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Wire loop falling out of a magnetic field

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1. Homework Statement

Here is a link to the problem: https://imgur.com/a/0T9sF

I am having trouble finding the time it takes the loop to leave the field in part a.

2. Homework Equations

## emf=-\frac{d \Phi}{dt} ##

## \Sigma F=ma=mg-BIl ##

## \frac{dv}{dt}-\gamma v=g ## where ## \gamma=826.72##.

Solution to that DE: ## v(t)= \frac{g}{\gamma}(1-e^{-\gamma t}) ##

3. The Attempt at a Solution

In part a, I determined that ##v_{term}=\frac{g}{\gamma}=.012## m/s, and that ##t_{90}=.0028## s.

I used separation of variables on the differential equation and integrated to get position as a function of time:

## y-y_{o}=\frac{1}{2}(g-\gamma v)t^2 ##

I tried letting ##y_{o}=0## and ##y_{o}=l## to solve for t. But I am not given ##l##. My professor claims I do not need to know it but I am having a hard time seeing how I can find the time at which the loop leaves the field without it. I also integrated ##v(t)## to get position as a function of time but I am running into the same probloem.
 

kuruman

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It doesn't look like you have found the correct equation of motion. ##ma=mg-BIl## is a good start, but what did you do with the induced current I? What is the relation of ##\gamma## to the given quantities and where did 826.72 come from?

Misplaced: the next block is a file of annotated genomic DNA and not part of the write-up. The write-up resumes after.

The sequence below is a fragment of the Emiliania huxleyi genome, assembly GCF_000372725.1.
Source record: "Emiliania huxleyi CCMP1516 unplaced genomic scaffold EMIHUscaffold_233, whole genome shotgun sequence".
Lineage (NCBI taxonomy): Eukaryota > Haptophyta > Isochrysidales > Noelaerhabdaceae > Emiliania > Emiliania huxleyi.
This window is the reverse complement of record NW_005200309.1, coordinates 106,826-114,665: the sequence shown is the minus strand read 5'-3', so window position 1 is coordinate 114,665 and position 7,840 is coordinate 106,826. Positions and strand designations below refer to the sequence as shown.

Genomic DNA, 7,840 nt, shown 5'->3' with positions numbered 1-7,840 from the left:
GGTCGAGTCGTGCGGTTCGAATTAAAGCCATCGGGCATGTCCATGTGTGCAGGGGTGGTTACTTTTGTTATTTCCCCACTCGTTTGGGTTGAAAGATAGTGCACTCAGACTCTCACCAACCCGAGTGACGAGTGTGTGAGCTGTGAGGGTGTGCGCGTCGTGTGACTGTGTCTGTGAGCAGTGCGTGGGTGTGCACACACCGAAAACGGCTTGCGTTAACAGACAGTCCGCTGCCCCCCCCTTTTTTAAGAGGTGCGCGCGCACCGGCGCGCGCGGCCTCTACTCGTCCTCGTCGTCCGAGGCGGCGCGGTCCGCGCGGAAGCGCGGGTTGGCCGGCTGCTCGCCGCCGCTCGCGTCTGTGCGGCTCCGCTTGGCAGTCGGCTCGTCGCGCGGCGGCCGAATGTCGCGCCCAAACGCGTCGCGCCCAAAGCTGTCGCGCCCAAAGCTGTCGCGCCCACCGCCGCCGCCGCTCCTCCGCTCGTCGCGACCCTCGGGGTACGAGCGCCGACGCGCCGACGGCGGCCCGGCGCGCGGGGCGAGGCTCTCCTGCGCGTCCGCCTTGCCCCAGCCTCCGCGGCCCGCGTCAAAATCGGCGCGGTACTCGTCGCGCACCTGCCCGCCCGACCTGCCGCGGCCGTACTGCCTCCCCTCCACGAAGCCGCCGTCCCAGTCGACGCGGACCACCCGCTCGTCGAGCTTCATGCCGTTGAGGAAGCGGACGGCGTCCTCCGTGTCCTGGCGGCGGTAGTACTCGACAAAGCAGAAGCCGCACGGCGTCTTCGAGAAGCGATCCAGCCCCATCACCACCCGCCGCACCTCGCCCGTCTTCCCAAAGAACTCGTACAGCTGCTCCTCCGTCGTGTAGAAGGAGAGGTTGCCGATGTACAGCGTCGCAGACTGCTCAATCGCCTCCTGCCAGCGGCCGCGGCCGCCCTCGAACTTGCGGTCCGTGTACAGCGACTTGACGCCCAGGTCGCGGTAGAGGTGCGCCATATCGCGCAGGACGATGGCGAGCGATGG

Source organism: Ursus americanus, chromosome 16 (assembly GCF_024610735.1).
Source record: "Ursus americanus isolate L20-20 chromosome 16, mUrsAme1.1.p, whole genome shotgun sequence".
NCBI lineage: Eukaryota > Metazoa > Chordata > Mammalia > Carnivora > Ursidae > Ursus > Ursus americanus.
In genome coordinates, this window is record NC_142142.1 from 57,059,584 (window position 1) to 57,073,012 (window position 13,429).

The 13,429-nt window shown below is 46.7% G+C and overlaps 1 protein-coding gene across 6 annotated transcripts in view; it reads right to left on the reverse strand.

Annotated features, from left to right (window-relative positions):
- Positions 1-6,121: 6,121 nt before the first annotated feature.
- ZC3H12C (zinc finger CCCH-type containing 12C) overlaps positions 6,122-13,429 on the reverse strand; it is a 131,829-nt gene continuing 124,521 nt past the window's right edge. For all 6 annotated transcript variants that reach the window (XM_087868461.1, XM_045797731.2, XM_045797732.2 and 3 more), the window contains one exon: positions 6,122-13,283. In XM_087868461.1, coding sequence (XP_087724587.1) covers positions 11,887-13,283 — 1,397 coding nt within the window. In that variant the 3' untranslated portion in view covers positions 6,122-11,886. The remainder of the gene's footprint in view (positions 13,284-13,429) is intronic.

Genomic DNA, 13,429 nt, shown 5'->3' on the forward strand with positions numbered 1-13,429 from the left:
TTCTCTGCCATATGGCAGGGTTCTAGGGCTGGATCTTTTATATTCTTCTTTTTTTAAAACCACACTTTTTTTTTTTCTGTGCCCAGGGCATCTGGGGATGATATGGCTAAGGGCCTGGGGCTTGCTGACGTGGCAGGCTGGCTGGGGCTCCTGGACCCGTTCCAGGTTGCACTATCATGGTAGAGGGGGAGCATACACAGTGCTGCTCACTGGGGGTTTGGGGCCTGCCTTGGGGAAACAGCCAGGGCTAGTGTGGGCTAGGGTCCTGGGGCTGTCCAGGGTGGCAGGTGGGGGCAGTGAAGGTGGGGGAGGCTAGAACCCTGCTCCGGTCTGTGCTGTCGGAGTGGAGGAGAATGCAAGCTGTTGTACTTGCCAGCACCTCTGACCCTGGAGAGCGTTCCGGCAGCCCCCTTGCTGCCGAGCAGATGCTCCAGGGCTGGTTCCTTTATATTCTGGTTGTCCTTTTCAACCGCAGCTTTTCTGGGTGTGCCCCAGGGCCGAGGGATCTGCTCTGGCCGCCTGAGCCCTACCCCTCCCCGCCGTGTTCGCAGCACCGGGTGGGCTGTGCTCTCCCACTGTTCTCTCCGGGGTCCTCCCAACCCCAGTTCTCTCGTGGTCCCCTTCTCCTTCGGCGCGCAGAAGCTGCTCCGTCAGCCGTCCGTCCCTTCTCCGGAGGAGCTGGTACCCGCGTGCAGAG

On edit: I noticed that the diameter (gauge) of the wire is not given. Without it you cannot find the mass of the loop or its resistance.
 
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I calculated the current by ## I=\frac{emf}{R} ## and the resistance by ##R=\frac{\rho_{e} (4l)}{A}##

I then calculated the emf by taking the negative time derivative of the flux. Using the emf and the resistance I got ##I##.

My professor claims this problem will be independent of mass.

This is my work so far: https://imgur.com/a/ZMNUu
 

haruspex

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Without it you cannot find the mass of the loop or its resistance.
True, but I don't think we need these to answer the question. The unknowns cancel out.
 
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True, but I don't think we need these to answer the question. The unknowns cancel out.
You are correct, they do cancel out.
 

haruspex

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You are correct, they do cancel out.
I think I agree with your formula for vterm (it is hard to read) but I get a somewhat smaller number (2/3 of yours).
 
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I think I agree with your formula for vterm (it is hard to read) but I get a somewhat smaller number (2/3 of yours).
I got that ##v_{term}=\frac{g}{\gamma}=\frac{16g \rho_{m} \rho_{e}}{B^2}=\frac{(16)(9.81)(2700)(2.8*10^{-8})}{(1^{2})}=.0118 ## m/s
 

haruspex

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I got that ##v_{term}=\frac{g}{\gamma}=\frac{16g \rho_{m} \rho_{e}}{B^2}=\frac{(16)(9.81)(2700)(2.8*10^{-8})}{(1^{2})}=.0118 ## m/s
Ah yes, my mistake.
 
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Using the differential equation

## \frac{dv}{dt}=g-\gamma v##